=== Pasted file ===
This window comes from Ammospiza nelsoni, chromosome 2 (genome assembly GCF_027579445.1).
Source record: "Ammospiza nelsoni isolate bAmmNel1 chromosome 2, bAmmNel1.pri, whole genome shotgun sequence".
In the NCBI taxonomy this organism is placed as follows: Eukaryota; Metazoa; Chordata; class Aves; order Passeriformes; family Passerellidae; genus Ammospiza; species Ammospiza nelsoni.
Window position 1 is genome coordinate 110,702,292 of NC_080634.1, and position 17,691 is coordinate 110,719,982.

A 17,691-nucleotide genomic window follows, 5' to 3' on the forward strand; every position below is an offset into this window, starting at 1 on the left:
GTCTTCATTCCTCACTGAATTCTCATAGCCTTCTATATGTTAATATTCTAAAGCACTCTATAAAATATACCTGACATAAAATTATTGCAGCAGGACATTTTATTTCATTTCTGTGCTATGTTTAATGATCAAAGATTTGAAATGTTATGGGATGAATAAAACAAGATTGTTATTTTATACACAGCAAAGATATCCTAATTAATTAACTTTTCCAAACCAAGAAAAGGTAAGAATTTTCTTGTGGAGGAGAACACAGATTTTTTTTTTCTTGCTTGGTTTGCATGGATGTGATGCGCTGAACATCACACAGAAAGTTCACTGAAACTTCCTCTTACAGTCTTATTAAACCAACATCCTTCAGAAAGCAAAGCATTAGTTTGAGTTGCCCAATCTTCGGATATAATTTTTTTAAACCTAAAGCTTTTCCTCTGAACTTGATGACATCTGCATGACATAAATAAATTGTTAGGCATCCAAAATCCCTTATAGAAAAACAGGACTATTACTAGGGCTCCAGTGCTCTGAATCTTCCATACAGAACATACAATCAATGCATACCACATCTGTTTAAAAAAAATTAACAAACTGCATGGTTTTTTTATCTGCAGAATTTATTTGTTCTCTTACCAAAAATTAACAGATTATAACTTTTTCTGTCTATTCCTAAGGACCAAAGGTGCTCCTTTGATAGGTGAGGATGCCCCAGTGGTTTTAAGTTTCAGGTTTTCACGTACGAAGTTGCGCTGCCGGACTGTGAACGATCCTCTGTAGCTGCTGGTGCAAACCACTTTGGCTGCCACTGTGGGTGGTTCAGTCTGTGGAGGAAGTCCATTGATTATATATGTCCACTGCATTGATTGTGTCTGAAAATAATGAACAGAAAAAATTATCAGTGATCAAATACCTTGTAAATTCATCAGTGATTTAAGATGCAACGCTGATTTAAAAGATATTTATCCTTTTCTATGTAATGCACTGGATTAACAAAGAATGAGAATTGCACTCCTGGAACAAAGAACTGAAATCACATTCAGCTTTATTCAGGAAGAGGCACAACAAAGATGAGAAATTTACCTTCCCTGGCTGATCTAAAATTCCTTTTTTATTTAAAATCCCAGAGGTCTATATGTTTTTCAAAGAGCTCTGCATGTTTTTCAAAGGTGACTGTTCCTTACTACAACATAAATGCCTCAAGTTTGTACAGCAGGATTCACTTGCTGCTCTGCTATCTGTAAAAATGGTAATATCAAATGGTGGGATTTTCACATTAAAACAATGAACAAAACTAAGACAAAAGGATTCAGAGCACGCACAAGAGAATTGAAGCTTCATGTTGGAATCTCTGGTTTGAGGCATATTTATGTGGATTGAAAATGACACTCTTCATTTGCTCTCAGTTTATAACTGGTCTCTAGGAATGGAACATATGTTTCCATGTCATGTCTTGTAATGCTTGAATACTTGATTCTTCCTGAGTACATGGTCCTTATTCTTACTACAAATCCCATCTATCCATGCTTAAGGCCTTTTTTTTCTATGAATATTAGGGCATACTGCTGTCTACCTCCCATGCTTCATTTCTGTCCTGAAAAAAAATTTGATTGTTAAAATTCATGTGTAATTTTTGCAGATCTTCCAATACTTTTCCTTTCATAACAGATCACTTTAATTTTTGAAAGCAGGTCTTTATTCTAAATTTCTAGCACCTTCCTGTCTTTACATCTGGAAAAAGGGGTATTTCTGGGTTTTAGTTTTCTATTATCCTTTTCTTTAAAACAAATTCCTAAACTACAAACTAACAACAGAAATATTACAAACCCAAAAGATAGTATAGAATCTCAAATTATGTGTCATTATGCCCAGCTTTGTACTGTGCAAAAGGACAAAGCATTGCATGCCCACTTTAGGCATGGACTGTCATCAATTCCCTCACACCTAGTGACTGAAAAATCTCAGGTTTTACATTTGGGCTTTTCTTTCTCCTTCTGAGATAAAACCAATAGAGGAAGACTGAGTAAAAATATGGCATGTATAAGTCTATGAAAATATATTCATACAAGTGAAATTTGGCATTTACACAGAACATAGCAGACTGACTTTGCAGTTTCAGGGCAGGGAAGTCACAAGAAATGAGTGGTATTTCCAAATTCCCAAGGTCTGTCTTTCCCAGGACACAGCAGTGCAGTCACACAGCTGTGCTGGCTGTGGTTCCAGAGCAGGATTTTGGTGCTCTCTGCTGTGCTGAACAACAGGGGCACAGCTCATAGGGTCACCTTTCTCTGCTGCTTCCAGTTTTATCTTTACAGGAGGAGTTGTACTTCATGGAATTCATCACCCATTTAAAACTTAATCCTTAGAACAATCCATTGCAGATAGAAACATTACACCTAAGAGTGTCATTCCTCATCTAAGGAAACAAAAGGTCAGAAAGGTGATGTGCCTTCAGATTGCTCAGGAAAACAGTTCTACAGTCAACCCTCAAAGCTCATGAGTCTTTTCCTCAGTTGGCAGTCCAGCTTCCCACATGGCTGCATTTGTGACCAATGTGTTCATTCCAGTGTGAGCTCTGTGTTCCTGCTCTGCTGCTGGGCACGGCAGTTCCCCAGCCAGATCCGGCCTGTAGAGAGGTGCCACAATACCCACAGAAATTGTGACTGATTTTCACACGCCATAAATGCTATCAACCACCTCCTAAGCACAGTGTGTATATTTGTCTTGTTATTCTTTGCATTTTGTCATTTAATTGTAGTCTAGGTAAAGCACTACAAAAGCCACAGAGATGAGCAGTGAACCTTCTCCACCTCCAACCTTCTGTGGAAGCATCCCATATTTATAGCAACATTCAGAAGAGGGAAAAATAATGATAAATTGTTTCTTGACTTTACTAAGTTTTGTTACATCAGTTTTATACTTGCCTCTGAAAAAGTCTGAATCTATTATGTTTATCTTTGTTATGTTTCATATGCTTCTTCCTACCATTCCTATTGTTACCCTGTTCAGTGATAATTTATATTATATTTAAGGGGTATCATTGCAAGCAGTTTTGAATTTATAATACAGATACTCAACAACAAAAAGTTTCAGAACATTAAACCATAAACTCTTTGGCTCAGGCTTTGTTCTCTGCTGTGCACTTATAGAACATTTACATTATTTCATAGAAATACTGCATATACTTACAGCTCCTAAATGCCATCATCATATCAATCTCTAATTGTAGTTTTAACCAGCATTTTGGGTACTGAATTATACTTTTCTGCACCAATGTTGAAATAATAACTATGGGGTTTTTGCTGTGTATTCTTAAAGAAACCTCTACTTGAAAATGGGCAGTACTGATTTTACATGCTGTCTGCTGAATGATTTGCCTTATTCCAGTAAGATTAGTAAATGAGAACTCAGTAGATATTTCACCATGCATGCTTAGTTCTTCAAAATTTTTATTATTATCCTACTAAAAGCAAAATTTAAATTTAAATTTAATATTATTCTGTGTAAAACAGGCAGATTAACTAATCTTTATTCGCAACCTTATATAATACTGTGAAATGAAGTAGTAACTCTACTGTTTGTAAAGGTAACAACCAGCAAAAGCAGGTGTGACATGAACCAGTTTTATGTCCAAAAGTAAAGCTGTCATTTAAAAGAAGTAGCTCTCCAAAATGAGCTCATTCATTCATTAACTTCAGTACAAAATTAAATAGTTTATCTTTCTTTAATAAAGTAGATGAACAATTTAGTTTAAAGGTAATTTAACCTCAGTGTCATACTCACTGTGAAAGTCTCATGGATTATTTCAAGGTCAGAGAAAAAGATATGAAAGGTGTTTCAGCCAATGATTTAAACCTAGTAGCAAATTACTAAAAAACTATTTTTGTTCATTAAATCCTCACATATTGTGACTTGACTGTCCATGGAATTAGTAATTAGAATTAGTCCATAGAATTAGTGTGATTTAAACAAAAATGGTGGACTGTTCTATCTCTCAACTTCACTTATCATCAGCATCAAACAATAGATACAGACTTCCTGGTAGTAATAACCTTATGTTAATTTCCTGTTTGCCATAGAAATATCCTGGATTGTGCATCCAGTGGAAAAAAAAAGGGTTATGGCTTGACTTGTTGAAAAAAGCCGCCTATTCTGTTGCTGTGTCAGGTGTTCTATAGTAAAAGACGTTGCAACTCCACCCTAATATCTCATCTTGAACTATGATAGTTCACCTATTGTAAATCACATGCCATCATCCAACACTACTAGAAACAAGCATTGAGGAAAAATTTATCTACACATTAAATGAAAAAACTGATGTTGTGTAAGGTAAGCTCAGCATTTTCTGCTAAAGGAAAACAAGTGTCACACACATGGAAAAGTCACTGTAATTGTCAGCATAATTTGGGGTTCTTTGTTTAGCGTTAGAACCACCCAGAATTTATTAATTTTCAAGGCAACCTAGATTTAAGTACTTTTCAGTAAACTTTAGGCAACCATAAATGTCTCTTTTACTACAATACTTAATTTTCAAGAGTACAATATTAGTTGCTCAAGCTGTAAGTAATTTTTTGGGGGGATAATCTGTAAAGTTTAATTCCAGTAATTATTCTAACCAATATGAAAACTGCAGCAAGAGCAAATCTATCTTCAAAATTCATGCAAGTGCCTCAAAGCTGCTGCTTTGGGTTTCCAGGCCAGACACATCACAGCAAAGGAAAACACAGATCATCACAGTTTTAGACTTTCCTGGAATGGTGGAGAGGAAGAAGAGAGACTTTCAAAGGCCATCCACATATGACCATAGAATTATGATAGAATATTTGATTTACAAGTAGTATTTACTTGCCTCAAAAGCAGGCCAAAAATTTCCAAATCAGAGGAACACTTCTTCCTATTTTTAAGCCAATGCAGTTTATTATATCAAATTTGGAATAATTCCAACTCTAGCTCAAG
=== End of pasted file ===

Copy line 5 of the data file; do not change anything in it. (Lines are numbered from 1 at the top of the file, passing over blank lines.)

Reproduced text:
A 17,691-nucleotide genomic window follows, 5' to 3' on the forward strand; every position below is an offset into this window, starting at 1 on the left: